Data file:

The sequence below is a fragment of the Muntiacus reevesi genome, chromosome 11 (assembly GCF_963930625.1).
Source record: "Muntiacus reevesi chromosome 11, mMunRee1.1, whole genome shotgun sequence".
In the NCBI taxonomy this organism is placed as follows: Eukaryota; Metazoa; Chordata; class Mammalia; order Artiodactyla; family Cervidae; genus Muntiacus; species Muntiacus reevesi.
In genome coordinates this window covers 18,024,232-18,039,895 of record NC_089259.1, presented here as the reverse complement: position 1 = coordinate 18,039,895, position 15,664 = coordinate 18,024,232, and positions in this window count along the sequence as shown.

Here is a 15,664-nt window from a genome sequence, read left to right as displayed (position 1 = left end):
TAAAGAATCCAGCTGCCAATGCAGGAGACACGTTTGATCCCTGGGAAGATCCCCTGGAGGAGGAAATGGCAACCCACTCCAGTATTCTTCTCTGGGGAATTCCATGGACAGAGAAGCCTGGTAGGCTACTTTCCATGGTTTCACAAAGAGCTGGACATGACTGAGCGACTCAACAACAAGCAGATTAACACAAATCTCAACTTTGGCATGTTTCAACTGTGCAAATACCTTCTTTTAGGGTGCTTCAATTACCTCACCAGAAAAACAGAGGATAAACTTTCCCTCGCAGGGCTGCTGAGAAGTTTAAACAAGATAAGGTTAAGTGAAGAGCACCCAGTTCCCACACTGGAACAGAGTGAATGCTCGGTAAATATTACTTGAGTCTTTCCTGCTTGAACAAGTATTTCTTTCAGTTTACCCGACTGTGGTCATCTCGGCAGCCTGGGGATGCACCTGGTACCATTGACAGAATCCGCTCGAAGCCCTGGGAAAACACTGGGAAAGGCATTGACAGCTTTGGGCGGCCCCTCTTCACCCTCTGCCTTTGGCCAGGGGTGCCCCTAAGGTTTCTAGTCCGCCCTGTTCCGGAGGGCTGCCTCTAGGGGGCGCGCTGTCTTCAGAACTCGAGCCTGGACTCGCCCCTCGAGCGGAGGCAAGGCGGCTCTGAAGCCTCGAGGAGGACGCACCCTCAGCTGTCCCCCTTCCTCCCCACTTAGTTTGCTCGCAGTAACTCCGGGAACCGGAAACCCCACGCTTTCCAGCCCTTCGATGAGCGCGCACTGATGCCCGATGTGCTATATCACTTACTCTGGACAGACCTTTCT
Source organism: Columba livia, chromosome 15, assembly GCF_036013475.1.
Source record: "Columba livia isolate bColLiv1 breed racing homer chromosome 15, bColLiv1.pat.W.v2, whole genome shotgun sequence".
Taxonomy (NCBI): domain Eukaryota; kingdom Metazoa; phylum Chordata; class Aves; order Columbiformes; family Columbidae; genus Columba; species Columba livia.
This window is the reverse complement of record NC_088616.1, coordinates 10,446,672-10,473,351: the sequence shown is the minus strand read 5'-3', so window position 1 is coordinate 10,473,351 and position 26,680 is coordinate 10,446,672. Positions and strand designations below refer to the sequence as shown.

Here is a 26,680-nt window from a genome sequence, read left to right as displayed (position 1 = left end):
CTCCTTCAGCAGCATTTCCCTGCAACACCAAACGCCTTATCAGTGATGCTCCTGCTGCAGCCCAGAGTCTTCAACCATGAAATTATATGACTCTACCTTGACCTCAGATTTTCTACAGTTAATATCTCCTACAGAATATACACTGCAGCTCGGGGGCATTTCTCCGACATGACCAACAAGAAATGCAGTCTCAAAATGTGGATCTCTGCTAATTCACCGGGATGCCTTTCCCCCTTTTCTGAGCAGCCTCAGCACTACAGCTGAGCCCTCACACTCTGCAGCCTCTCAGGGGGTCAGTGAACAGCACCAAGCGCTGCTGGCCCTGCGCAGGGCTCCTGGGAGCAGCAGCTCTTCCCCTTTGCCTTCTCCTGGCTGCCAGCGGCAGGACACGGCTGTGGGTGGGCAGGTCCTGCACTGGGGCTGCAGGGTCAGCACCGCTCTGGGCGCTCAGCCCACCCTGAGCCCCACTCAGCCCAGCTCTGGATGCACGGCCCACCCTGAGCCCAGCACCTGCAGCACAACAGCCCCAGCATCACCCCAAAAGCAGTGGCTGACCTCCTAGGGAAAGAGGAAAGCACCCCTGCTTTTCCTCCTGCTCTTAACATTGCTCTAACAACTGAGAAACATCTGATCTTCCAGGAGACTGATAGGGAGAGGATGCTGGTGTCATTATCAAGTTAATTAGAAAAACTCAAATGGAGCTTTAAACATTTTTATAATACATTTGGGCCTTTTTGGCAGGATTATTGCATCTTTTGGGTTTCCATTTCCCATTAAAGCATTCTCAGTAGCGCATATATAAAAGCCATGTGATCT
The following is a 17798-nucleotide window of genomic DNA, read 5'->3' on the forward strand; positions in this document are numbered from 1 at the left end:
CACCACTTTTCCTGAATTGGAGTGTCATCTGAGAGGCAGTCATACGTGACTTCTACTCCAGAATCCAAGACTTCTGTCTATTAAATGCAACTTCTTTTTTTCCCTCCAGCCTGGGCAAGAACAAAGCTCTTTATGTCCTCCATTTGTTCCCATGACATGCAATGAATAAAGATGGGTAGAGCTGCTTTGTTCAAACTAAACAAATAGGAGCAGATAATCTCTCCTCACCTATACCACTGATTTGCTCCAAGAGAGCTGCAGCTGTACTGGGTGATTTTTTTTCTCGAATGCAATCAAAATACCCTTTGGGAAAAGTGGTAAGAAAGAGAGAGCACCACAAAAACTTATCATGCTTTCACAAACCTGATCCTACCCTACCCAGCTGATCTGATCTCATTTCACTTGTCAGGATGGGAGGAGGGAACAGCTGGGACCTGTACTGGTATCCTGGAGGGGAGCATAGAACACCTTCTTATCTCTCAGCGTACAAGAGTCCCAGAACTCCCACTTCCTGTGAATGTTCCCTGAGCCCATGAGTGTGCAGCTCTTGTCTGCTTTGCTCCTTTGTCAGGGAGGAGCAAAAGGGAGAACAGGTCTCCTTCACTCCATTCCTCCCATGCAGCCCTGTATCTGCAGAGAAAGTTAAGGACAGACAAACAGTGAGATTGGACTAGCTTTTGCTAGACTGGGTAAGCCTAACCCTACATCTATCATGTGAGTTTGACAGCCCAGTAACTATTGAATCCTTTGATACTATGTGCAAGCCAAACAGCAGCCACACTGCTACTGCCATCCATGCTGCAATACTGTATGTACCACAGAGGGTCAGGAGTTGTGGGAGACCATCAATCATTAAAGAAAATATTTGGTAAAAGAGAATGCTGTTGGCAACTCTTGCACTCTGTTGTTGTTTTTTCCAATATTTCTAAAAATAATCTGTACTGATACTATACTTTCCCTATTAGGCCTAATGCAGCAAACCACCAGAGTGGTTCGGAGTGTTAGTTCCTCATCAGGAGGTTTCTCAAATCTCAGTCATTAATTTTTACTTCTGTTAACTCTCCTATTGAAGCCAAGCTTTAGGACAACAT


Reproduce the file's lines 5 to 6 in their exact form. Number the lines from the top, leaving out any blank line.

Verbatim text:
Here is a 15,664-nt window from a genome sequence, read left to right as displayed (position 1 = left end):
TAAAGAATCCAGCTGCCAATGCAGGAGACACGTTTGATCCCTGGGAAGATCCCCTGGAGGAGGAAATGGCAACCCACTCCAGTATTCTTCTCTGGGGAATTCCATGGACAGAGAAGCCTGGTAGGCTACTTTCCATGGTTTCACAAAGAGCTGGACATGACTGAGCGACTCAACAACAAGCAGATTAACACAAATCTCAACTTTGGCATGTTTCAACTGTGCAAATACCTTCTTTTAGGGTGCTTCAATTACCTCACCAGAAAAACAGAGGATAAACTTTCCCTCGCAGGGCTGCTGAGAAGTTTAAACAAGATAAGGTTAAGTGAAGAGCACCCAGTTCCCACACTGGAACAGAGTGAATGCTCGGTAAATATTACTTGAGTCTTTCCTGCTTGAACAAGTATTTCTTTCAGTTTACCCGACTGTGGTCATCTCGGCAGCCTGGGGATGCACCTGGTACCATTGACAGAATCCGCTCGAAGCCCTGGGAAAACACTGGGAAAGGCATTGACAGCTTTGGGCGGCCCCTCTTCACCCTCTGCCTTTGGCCAGGGGTGCCCCTAAGGTTTCTAGTCCGCCCTGTTCCGGAGGGCTGCCTCTAGGGGGCGCGCTGTCTTCAGAACTCGAGCCTGGACTCGCCCCTCGAGCGGAGGCAAGGCGGCTCTGAAGCCTCGAGGAGGACGCACCCTCAGCTGTCCCCCTTCCTCCCCACTTAGTTTGCTCGCAGTAACTCCGGGAACCGGAAACCCCACGCTTTCCAGCCCTTCGATGAGCGCGCACTGATGCCCGATGTGCTATATCACTTACTCTGGACAGACCTTTCT